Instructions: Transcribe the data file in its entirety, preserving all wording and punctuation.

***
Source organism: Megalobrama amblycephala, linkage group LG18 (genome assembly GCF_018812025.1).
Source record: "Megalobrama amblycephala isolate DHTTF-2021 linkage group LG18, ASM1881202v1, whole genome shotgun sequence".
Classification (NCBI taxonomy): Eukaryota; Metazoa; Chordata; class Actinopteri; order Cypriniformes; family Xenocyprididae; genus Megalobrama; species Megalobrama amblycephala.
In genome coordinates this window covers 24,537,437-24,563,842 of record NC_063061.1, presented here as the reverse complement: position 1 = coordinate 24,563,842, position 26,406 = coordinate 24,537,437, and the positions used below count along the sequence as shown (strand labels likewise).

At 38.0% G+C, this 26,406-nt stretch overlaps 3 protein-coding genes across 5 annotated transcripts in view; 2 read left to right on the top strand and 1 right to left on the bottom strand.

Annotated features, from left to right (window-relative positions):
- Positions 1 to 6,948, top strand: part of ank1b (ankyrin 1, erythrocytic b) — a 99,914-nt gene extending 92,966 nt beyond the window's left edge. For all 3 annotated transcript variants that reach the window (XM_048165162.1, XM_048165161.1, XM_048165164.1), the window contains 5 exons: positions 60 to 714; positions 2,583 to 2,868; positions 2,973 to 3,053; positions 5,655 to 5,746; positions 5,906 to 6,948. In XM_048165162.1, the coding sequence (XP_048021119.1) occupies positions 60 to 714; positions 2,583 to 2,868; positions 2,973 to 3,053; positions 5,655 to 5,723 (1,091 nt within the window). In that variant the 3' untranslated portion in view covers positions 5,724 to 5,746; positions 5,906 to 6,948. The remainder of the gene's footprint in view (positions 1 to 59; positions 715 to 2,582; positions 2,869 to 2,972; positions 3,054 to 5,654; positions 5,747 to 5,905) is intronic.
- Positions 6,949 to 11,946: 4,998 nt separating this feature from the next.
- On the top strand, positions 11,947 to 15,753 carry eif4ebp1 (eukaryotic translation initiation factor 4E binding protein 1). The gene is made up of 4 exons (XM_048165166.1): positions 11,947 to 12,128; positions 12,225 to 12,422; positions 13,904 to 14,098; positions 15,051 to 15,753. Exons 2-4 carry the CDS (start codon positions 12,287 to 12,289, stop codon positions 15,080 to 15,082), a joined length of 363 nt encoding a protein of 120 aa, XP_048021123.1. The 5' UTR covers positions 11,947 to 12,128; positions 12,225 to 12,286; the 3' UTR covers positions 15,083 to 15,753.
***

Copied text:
Source organism: Megalobrama amblycephala, linkage group LG18 (genome assembly GCF_018812025.1).
Source record: "Megalobrama amblycephala isolate DHTTF-2021 linkage group LG18, ASM1881202v1, whole genome shotgun sequence".
Classification (NCBI taxonomy): Eukaryota; Metazoa; Chordata; class Actinopteri; order Cypriniformes; family Xenocyprididae; genus Megalobrama; species Megalobrama amblycephala.
In genome coordinates this window covers 24,537,437-24,563,842 of record NC_063061.1, presented here as the reverse complement: position 1 = coordinate 24,563,842, position 26,406 = coordinate 24,537,437, and the positions used below count along the sequence as shown (strand labels likewise).

At 38.0% G+C, this 26,406-nt stretch overlaps 3 protein-coding genes across 5 annotated transcripts in view; 2 read left to right on the top strand and 1 right to left on the bottom strand.

Annotated features, from left to right (window-relative positions):
- Positions 1 to 6,948, top strand: part of ank1b (ankyrin 1, erythrocytic b) — a 99,914-nt gene extending 92,966 nt beyond the window's left edge. For all 3 annotated transcript variants that reach the window (XM_048165162.1, XM_048165161.1, XM_048165164.1), the window contains 5 exons: positions 60 to 714; positions 2,583 to 2,868; positions 2,973 to 3,053; positions 5,655 to 5,746; positions 5,906 to 6,948. In XM_048165162.1, the coding sequence (XP_048021119.1) occupies positions 60 to 714; positions 2,583 to 2,868; positions 2,973 to 3,053; positions 5,655 to 5,723 (1,091 nt within the window). In that variant the 3' untranslated portion in view covers positions 5,724 to 5,746; positions 5,906 to 6,948. The remainder of the gene's footprint in view (positions 1 to 59; positions 715 to 2,582; positions 2,869 to 2,972; positions 3,054 to 5,654; positions 5,747 to 5,905) is intronic.
- Positions 6,949 to 11,946: 4,998 nt separating this feature from the next.
- On the top strand, positions 11,947 to 15,753 carry eif4ebp1 (eukaryotic translation initiation factor 4E binding protein 1). The gene is made up of 4 exons (XM_048165166.1): positions 11,947 to 12,128; positions 12,225 to 12,422; positions 13,904 to 14,098; positions 15,051 to 15,753. Exons 2-4 carry the CDS (start codon positions 12,287 to 12,289, stop codon positions 15,080 to 15,082), a joined length of 363 nt encoding a protein of 120 aa, XP_048021123.1. The 5' UTR covers positions 11,947 to 12,128; positions 12,225 to 12,286; the 3' UTR covers positions 15,083 to 15,753.